Lynne King
Oct 30, 2015 rated it it was amazing
I hate to say this as it sounds so trite and I’m certainly not religious but this is indeed one of those novels that has been touched by the hand of grace. Marilynne Robinson in her unique inimitable way has produced a sublime work that exquisitely captures the life of Reverend Boughton and his children Glory and Jack. This novel encapsulates the ideals of family life and solidarity regardless of what becomes of them and what is so touching is that Jack, the wayward son, who did everything out o ...more
Sep 18, 2018 rated it really liked it  ·  review of another edition
What is a “home?” Can you ever go “home?” I am a bit confounded by my attempts to write a review of this novel.

When Benjamin Franklin said “A house is not a home….” he was concerned with a place that provided “food and fire for the mind as well as the body.” I am not sure how Marilynne Robinson would make the distinction between the two but she gives us many clues.

"Twenty years was long enough to make a stranger of someone she had known far better than this brother of hers, and here he was in he
A perfect companion to the awful Gilead.

Again, it is well-written, and the main character has a lot more to offer, being the lost son of the preacher's friend. He comes home and tries to live up to the moral and religious standards of his family, and the story could have been really good if Christian absolute truth hadn't been imposed on the main character and reader alike ALL THE TIME. I found myself yelling at the poor sinful son: "If you say SORRY just once more, I will throw this book out t
Jr Bacdayan
Oct 29, 2013 rated it really liked it  ·  review of another edition
I had this unmistakable feeling of sunshine while I read this soulful novel. I always felt as though I was reading it in the morning, just at that exact moment when the majestic rays of the rising sun feel most wonderful. Not too hot, not too bright, just right. It was radiant, I felt like it gave a stir to my bones, an energy of some sort, a source of strength. It's funny really, because the book treads on a slow, probably careful albeit graceful pace. It would probably have been a five-star, h ...more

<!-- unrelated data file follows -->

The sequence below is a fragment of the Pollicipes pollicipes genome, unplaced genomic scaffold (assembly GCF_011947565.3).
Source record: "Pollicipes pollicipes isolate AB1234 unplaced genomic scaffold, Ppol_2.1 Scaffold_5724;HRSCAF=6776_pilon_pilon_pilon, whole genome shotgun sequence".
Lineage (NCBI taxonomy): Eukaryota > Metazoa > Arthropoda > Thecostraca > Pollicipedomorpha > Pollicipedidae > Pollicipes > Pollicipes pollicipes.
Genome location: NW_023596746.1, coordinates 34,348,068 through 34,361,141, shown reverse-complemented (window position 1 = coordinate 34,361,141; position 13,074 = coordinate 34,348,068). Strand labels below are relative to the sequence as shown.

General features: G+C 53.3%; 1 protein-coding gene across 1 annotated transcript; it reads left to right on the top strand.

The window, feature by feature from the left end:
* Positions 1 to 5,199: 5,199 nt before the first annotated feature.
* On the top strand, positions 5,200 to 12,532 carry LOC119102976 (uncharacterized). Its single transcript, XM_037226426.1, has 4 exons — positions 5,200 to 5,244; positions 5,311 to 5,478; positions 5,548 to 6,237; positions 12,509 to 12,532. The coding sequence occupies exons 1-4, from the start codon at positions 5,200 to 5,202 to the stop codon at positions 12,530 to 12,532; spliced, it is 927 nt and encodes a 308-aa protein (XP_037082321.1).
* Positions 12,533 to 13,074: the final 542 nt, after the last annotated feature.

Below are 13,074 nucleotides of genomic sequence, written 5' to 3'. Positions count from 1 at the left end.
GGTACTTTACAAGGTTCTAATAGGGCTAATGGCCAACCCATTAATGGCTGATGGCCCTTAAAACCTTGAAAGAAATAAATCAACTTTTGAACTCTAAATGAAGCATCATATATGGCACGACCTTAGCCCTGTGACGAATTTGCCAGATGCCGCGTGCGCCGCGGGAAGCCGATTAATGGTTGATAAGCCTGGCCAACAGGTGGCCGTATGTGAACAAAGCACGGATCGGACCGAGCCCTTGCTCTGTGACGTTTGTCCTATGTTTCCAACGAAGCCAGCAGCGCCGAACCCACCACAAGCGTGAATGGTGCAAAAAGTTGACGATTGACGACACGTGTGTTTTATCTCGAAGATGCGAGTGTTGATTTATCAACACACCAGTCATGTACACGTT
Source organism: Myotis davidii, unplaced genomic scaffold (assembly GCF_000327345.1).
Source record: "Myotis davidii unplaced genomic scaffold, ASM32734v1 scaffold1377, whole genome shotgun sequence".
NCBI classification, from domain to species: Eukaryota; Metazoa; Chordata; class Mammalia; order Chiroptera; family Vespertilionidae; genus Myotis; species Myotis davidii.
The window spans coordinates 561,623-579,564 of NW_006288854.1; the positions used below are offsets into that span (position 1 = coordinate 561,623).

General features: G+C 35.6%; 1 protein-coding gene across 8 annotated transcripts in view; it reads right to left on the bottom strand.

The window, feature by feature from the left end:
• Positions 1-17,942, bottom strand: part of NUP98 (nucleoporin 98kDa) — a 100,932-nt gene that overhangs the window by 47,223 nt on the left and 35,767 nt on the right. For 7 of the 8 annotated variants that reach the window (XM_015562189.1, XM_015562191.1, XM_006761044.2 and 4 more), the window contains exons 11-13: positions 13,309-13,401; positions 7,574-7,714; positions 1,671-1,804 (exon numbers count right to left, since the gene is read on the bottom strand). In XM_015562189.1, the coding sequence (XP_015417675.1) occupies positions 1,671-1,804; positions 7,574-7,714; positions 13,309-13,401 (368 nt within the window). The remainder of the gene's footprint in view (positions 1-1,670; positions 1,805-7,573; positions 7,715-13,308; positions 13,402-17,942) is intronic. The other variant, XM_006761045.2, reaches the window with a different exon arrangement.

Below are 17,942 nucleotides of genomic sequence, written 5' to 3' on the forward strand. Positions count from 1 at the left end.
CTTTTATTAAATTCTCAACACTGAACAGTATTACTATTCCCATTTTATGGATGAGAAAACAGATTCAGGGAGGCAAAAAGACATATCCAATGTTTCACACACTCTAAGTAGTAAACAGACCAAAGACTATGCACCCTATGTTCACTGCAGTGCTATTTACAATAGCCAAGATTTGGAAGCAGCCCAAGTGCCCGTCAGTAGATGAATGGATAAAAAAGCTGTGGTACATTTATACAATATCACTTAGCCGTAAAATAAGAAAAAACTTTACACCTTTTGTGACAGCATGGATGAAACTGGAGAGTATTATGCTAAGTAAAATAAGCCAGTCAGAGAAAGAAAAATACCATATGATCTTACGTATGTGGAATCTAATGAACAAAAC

Sep 30, 2011 rated it really liked it  ·  review of another edition
“Home” is set in Gilead, Iowa, of the sunflowers. It tells the story of “greying children” taking care of their “ancient father”. Glory, aged 38, the youngest of 6 children, returned home to live with her father, the Reverend Robert Boughton, after her marriage fell apart. Her brother, Jack, who had a reputation of being a scoundrel also returned home from his wandering and bitterness after 20 years. Both were unprepared to encounter a father so sad and old. Robinson wrote with empathic apprecia ...more
Cathrine ☯️
Aug 09, 2015 rated it it was amazing
Shelves: favorites

After sleeping with the emotional state this book left me in, I have edited my review and changed it to a solid five stars.

"It is a book unsparing in its acknowledgment of sin and unstinting in its belief in the possibility of grace. It is at once hard and forgiving, bitter and joyful, fanatical and serene. “
From "The Return Of The Prodigal Son.” A New York Times book review by A. O. Scott

I just don’t know what I can say or add about this book. Really. It broke my heart and I loved it anyway.
Jan 29, 2017 rated it it was amazing
This hit me right in the heart. The characters are so deep and finely drawn, yet never overstated, always with the subtle threads of their actions and the revealing dialogue. I grew up in similar climes, in smallish towns in the Midwest, where it all happens. Robinson treats believers with great respect; she recapitulates their quiet and earnest struggles with truth, god and mortality in a special way. There’s not a lot of plot here, in fact some might find this absolutely dry and plodding. But ...more
Jun 16, 2016 rated it it was amazing
Shelves: american
I've just re-read “Home” after having been given Marilynne Robinson's latest book, "Jack", which is concerned with the years before Jack, the beloved prodigal son, returns home. "Home" is the second book in the Gilead set. He’s not the only one to have returned; his sister, Glory, has come back to look after their father, a Presbyterian minister who is now old and frail. She has her own troubled past, which she has kept hidden. Much of the book is a slow, intimate, building of the relationship b ...more